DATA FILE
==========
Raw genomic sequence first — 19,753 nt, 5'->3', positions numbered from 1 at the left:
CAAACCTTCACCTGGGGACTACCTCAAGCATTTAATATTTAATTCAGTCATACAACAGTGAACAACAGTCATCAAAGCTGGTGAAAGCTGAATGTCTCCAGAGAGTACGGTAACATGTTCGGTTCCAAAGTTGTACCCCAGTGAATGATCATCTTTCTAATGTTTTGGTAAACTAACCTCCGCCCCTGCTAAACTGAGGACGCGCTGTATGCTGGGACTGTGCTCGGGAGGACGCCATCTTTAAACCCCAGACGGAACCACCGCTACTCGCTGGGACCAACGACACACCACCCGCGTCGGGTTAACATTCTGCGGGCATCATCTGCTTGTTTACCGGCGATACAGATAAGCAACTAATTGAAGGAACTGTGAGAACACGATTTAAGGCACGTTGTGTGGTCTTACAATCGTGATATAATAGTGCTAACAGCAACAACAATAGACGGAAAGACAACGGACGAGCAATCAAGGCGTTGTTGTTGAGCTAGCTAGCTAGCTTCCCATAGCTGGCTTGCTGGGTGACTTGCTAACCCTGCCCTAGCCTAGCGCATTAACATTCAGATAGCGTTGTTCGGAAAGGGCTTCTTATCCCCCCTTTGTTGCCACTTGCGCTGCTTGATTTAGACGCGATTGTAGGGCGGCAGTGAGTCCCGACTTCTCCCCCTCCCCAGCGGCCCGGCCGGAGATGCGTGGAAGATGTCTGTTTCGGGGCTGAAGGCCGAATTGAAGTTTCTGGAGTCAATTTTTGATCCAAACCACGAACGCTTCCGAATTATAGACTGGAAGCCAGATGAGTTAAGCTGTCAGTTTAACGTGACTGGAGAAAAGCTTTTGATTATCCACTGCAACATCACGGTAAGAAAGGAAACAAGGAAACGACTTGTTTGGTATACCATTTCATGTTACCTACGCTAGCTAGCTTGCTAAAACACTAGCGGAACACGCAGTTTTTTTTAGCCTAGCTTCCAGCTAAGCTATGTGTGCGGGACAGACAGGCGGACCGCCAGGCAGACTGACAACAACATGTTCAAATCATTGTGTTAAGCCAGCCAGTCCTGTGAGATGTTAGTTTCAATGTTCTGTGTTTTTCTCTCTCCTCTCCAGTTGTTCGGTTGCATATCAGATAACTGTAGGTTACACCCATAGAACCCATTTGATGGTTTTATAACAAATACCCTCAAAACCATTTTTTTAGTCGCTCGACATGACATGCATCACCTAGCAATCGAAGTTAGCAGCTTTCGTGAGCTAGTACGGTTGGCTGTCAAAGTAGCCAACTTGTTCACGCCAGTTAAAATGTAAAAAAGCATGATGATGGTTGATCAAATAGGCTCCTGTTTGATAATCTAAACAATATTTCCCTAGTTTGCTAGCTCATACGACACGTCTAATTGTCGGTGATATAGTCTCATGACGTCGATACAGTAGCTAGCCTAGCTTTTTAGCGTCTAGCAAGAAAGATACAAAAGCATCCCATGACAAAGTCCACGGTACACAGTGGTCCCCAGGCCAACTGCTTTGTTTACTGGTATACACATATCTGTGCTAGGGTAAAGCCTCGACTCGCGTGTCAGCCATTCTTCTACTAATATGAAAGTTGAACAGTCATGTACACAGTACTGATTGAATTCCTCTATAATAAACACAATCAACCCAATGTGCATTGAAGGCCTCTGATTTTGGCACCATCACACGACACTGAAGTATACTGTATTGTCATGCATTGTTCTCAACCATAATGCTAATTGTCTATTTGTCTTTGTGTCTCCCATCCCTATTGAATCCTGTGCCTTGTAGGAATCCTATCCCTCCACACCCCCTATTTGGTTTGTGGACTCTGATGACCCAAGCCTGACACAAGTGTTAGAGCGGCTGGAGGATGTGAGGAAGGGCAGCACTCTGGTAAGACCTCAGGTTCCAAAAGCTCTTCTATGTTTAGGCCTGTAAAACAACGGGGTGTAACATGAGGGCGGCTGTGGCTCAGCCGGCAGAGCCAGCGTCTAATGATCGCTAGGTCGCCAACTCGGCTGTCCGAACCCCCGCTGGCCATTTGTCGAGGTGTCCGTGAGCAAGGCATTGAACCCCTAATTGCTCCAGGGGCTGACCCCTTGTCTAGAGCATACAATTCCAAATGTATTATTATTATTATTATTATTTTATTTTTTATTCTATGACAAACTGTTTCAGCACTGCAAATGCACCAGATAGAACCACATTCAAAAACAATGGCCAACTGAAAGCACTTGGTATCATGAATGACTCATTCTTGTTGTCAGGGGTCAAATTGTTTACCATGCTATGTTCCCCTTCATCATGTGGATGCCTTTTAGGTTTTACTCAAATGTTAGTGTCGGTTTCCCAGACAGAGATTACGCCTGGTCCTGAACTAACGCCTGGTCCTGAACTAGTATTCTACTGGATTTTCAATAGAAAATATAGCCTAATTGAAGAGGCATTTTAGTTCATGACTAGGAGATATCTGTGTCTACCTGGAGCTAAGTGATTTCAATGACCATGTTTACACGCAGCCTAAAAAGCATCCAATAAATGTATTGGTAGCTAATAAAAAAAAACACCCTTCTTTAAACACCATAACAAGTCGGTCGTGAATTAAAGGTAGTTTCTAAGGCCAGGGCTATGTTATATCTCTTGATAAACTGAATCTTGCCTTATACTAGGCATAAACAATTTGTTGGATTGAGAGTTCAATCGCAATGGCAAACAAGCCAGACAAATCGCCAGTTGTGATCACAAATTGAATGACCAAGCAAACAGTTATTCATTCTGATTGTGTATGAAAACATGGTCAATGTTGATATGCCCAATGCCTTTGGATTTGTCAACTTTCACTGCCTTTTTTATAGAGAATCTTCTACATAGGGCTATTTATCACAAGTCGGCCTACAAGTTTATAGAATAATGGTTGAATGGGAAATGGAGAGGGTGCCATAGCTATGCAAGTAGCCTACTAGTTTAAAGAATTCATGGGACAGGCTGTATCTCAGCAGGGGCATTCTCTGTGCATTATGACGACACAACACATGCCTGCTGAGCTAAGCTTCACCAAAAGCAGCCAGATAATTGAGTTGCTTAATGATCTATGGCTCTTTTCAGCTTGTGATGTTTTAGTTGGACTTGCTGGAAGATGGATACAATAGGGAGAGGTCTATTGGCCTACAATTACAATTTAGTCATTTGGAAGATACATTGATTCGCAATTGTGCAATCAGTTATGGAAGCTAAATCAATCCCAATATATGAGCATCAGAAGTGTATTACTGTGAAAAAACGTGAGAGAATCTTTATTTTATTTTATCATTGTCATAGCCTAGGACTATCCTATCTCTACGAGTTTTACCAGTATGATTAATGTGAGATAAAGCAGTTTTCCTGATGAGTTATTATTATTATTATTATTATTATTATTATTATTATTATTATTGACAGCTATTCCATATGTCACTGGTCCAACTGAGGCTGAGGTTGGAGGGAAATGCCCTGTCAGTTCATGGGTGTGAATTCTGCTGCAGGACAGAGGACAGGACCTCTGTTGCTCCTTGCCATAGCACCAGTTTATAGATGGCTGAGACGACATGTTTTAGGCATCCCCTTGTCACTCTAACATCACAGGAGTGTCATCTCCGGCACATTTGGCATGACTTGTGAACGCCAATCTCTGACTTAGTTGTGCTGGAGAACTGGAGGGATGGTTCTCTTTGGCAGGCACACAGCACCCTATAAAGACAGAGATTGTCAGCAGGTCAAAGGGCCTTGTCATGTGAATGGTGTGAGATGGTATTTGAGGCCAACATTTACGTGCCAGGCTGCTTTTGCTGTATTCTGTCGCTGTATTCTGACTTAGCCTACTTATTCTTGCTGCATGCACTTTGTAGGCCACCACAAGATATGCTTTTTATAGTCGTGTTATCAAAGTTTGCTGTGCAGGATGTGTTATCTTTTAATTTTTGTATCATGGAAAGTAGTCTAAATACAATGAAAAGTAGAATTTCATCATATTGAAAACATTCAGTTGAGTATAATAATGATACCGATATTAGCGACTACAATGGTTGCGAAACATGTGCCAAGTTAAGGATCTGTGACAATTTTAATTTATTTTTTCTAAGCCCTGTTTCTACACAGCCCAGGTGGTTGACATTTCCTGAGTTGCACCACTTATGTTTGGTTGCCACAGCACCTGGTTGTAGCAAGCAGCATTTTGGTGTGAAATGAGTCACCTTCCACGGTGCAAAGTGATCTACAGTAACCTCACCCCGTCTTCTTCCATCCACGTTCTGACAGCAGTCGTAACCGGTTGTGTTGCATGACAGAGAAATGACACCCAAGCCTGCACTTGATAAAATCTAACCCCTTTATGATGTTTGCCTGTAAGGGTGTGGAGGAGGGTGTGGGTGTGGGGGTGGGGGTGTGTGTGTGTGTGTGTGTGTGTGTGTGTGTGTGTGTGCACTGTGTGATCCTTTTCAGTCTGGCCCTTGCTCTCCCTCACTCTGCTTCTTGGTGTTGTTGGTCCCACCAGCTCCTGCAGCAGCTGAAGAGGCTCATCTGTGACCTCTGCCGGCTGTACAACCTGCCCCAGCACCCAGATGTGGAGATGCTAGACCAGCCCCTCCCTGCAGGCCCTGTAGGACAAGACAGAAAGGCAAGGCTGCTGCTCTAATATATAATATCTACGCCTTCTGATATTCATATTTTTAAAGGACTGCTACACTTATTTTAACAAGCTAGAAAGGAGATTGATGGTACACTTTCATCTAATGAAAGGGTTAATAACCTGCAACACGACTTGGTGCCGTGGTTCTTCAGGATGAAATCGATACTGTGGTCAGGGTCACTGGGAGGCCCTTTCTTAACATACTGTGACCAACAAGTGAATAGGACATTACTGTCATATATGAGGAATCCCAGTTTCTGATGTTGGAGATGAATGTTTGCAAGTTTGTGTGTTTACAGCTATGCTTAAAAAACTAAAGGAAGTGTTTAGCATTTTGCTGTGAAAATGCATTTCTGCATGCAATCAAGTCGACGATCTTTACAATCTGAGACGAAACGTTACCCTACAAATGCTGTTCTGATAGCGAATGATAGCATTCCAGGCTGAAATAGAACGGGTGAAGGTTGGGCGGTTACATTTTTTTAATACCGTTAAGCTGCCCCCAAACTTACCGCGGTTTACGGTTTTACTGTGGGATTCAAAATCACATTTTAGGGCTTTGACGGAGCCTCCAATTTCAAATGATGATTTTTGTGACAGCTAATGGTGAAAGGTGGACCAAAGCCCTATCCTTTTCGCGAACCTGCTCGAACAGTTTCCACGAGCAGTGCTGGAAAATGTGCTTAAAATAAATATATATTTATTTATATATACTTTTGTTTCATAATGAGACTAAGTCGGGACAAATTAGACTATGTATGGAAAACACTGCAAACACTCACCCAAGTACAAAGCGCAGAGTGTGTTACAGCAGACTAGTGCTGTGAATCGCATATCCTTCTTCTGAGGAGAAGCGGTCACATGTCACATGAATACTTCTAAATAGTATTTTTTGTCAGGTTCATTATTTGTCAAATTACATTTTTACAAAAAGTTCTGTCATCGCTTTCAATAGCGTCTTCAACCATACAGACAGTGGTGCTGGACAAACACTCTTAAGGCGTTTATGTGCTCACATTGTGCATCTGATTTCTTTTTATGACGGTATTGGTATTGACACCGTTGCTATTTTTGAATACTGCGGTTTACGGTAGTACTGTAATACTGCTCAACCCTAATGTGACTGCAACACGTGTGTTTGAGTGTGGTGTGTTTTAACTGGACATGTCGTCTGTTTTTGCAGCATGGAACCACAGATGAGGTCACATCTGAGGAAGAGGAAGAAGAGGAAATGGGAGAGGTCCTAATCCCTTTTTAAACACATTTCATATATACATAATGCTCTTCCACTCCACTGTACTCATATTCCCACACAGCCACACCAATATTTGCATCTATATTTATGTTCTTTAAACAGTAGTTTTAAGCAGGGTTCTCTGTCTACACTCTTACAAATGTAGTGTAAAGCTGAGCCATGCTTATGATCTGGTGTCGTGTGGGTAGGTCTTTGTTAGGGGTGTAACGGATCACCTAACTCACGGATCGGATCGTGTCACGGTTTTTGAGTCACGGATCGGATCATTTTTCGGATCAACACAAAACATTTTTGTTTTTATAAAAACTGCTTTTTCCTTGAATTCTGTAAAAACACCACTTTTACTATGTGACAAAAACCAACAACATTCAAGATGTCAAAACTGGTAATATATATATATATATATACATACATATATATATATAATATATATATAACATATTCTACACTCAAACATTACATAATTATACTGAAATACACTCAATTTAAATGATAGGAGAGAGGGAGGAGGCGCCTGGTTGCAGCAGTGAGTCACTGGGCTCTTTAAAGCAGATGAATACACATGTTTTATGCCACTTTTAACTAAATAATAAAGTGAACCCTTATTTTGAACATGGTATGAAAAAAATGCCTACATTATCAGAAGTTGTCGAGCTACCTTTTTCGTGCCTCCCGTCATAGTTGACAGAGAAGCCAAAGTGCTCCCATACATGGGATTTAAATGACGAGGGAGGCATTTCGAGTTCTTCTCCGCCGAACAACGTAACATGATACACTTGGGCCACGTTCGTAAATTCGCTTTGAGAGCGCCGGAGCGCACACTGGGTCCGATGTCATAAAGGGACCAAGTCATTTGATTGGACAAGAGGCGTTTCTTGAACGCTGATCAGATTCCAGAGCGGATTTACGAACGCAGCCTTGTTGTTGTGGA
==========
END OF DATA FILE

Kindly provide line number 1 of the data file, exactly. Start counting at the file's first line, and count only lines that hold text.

Raw genomic sequence first — 19,753 nt, 5'->3', positions numbered from 1 at the left: